We need to understand why, for example, the negotiations on government procurement have done so well (outside of the Doha Round setting) and whether similar negotiations in other areas of government policy can be encouraged. With the spread of regional trade agreements, there may be provisions in those accords that, when implemented, don't violate most-favoured-nation tariffs and could be included in a plurilateral or multilateral accords. Some of the "multilateralising regionalism" literature had useful things to say here (Baldwin and Low 2009).

  • Review whether the deliberative functions of the WTO could be extended.

Director-General Lamy refers to this as the "missing middle" of the WTO, and I think he always had a good point here. These functions could be a very useful way to inject the trade policy perspective into significant international and national policy debates (for some specific ideas here see Evenett 2009).

This will not be all plain sailing. The Aid-for-Trade discussions and the deliberations over the Singapore Issues showed some of the pathologies trade diplomats will have to overcome if they are to make the deliberative functions work best. Again, there is plenty for analysts and ambassadors to think through here.

  • Enhance the collection and dissemination of data on contemporary trade policies and trade flows.

These global public goods orient discussions around facts and less around perception. Plus, these facts provide an important basis upon which policy-relevant analysis can be conducted. Some scholars raise issue of the value of tariff bindings, about which we know very little empirically speaking (Hoekman and Saggi 2007). Quite frankly, beyond tariffs, our knowledge of the incentives created by trade policy instruments is desultory. If you doubt this, pick up any survey of the literature on non-tariff barriers. For far too long trade negotiators have gotten ahead of the underlying knowledge base (which is as much of a criticism of the producers of such knowledge as it is the users.)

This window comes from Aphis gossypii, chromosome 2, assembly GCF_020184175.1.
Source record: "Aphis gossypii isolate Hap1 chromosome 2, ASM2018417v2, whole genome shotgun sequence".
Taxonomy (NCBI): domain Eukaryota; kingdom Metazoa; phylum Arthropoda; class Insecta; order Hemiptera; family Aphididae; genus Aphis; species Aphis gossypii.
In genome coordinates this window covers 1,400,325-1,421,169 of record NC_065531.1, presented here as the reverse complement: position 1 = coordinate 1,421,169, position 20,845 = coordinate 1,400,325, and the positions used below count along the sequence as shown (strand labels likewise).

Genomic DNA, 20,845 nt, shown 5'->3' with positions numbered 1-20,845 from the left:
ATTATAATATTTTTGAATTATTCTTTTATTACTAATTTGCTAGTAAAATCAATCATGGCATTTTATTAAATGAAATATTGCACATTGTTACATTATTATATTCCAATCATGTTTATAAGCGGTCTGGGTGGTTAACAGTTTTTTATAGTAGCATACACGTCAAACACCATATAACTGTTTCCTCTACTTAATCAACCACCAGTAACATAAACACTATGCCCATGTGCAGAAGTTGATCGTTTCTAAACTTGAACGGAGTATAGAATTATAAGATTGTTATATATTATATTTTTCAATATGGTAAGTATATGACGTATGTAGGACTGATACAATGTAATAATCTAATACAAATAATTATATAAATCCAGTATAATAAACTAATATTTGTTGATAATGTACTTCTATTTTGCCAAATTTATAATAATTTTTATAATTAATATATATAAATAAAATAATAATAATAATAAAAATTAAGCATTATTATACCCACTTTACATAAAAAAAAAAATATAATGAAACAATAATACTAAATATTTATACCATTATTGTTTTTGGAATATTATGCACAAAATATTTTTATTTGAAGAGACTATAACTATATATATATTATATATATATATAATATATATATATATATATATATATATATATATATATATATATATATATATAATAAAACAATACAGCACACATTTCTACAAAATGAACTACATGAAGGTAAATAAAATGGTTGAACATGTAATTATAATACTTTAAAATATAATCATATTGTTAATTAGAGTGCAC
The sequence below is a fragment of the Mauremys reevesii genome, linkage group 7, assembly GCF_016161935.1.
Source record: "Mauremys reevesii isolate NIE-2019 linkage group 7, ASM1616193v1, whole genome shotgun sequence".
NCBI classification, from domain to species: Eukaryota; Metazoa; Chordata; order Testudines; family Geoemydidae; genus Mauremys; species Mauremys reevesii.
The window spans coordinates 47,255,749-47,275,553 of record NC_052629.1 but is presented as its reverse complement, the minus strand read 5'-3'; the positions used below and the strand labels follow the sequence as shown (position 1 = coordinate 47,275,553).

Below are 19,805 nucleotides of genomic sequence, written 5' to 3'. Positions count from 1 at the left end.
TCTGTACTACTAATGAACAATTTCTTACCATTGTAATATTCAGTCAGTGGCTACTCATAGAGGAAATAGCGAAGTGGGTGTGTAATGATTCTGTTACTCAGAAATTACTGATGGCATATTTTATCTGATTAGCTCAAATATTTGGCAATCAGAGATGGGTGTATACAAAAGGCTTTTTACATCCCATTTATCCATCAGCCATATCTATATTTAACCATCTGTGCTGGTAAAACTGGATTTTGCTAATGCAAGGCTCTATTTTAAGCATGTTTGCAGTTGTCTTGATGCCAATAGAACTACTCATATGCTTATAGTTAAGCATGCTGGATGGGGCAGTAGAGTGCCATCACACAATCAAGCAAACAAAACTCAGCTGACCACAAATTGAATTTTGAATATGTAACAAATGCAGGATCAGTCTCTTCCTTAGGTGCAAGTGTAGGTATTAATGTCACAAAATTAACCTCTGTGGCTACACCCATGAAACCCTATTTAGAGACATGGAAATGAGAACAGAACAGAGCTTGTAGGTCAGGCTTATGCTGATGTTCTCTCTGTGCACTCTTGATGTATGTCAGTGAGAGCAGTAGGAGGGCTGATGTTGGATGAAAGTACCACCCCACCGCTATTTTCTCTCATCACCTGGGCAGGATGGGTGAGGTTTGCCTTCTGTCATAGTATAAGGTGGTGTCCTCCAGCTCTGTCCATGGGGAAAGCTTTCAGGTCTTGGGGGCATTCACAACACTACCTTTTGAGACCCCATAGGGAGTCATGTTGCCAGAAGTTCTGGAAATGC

Now, for trade diplomats and scholars whose views are influenced by the Uruguay Round outcome, the above suggestions seem a far cry from "how we do business in the WTO." This is true. But I must confess that for far too long I bought the arguments about the singular importance of binding legal obligations. The extent to which governments circumvented the rules during the global economic crisis (especially in the areas of discriminatory subsidies, discriminatory government procurement, discriminatory export finance etc) has taken the shine off binding accords for me.

Indeed, perhaps the Doha Round is such a disappointment precisely because the Marrakesh accords were so grossly oversold. The once-dominant legal-contractual view has not served us well; it has blinded us to the necessary political foundation for trade reform.

It is time to recognise contemporary realities. Much trade reforms have happened; trade rules are being written; and nations are cooperating on trade liberalisation – just not in the WTO. It is time to start thinking about changing the way the WTO does business to reflect the circumstances of the 21st century.


Baldwin, Richard and Patrick Low (ed.) (2009), Multilateralizing Regionalism, Cambridge University Press.

Callus, Andrew (2011), “World trade boss triggers Doha rescue timetable”, Reuters, 12 April.

Evenett, Simon (2009), “Options if the Doha Round talks stall”, VoxEU.org, 4 September.         

Evenett, Simon (2009). “Aid for Trade and the “Missing Middle” of the World Trade Organization,” Global Governance. July-September.

Hoekman, Bernard and Kamal Saggi (2007), "Tariff bindings and bilateral cooperation on export cartels", Journal of Development Economics, 83(1):141-156, May.

WTO (2011). “Think of cost of Doha Round failure, Lamy urges members as deadline looms”.

Zedillo, Ernesto (2007), “Save the WTO from the Doha Round”, Forbes, 21 May.